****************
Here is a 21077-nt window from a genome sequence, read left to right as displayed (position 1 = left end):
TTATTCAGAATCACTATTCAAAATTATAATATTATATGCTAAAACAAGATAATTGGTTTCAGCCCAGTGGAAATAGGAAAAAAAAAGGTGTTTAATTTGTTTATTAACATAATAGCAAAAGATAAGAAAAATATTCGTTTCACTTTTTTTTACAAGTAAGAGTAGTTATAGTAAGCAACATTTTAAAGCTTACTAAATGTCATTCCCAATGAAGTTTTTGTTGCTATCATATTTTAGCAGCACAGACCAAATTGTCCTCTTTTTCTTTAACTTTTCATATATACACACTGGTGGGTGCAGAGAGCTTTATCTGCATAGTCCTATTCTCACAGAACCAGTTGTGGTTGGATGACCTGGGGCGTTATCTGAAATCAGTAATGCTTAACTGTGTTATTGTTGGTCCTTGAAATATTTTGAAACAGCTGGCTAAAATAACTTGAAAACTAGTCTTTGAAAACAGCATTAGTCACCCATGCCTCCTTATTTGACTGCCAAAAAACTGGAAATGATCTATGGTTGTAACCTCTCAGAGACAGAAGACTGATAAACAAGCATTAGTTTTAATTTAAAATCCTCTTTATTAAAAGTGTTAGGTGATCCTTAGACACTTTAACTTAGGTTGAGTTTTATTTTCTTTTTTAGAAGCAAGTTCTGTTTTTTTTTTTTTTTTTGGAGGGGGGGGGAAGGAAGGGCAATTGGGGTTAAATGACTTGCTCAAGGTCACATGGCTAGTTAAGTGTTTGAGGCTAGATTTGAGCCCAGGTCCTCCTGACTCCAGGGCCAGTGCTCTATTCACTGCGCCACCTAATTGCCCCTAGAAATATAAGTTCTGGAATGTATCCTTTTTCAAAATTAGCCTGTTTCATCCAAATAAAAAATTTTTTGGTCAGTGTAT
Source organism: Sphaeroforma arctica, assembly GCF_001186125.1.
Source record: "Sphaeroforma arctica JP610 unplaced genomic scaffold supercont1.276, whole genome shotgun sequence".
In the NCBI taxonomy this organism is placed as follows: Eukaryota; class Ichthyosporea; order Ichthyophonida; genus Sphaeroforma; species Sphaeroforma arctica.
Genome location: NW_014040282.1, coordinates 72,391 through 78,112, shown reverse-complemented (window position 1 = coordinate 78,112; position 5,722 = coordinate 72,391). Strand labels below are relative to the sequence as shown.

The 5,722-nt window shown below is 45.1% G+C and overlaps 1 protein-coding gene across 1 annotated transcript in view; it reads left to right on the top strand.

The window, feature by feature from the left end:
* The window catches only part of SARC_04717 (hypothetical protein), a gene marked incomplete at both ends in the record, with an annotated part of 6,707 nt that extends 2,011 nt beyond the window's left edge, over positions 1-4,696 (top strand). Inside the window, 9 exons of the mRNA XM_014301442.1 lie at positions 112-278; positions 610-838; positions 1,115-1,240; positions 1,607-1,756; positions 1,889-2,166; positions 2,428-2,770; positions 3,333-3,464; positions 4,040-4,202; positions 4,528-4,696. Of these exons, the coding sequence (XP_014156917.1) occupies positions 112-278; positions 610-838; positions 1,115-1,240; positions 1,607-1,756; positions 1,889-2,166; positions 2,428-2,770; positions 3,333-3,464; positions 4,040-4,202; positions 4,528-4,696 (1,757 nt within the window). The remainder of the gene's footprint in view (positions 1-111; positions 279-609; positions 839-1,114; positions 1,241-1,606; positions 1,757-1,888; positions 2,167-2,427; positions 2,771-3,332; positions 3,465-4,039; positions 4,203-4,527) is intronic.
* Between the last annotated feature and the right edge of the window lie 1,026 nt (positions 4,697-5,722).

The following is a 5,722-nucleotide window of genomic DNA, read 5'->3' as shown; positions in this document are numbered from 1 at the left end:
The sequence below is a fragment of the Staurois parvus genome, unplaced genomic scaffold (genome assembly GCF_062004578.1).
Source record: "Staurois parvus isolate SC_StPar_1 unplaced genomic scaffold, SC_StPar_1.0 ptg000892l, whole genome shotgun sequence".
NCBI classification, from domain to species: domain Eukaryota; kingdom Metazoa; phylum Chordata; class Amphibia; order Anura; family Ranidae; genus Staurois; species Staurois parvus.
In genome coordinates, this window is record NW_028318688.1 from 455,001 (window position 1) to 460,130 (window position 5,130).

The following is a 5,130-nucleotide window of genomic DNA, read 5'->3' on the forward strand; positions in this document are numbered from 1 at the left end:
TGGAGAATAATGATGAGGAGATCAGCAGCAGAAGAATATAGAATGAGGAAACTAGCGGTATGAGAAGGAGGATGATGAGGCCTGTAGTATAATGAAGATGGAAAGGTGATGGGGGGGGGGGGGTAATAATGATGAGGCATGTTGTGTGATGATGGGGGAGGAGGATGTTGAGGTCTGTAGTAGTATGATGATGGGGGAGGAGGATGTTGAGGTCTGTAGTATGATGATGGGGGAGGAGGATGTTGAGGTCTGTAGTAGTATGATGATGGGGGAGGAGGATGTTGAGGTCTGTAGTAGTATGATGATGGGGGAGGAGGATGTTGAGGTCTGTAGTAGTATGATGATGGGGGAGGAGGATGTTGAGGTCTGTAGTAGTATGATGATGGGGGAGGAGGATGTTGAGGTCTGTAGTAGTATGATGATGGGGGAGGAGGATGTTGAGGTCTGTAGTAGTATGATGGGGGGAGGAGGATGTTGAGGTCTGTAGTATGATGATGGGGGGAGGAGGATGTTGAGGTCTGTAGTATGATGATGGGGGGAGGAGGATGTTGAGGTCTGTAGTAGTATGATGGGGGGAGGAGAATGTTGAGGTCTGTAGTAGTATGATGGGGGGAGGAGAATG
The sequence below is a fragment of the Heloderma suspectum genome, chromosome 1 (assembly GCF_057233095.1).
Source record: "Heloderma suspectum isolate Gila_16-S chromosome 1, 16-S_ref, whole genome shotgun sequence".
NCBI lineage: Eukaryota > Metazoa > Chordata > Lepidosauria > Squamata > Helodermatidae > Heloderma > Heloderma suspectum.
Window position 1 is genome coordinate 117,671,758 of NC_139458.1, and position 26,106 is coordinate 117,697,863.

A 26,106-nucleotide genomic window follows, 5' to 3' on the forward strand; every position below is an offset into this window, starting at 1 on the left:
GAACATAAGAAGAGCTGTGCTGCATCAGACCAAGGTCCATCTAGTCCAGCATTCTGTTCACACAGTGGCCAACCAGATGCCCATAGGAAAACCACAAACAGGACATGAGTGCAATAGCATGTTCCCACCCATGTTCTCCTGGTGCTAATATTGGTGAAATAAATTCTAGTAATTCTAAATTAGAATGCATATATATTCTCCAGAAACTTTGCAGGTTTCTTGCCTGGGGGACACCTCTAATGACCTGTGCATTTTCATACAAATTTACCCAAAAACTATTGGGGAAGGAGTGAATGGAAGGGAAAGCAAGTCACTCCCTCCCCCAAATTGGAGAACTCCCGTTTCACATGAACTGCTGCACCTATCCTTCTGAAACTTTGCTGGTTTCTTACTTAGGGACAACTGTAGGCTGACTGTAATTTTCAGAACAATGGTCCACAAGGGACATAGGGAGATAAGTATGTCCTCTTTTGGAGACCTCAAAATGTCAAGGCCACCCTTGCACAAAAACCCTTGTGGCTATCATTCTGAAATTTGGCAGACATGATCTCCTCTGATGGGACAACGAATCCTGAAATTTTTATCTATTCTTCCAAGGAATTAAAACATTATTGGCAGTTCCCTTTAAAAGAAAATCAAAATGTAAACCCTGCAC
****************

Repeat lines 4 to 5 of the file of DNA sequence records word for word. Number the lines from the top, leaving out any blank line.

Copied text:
Source record: "Sphaeroforma arctica JP610 unplaced genomic scaffold supercont1.276, whole genome shotgun sequence".
In the NCBI taxonomy this organism is placed as follows: Eukaryota; class Ichthyosporea; order Ichthyophonida; genus Sphaeroforma; species Sphaeroforma arctica.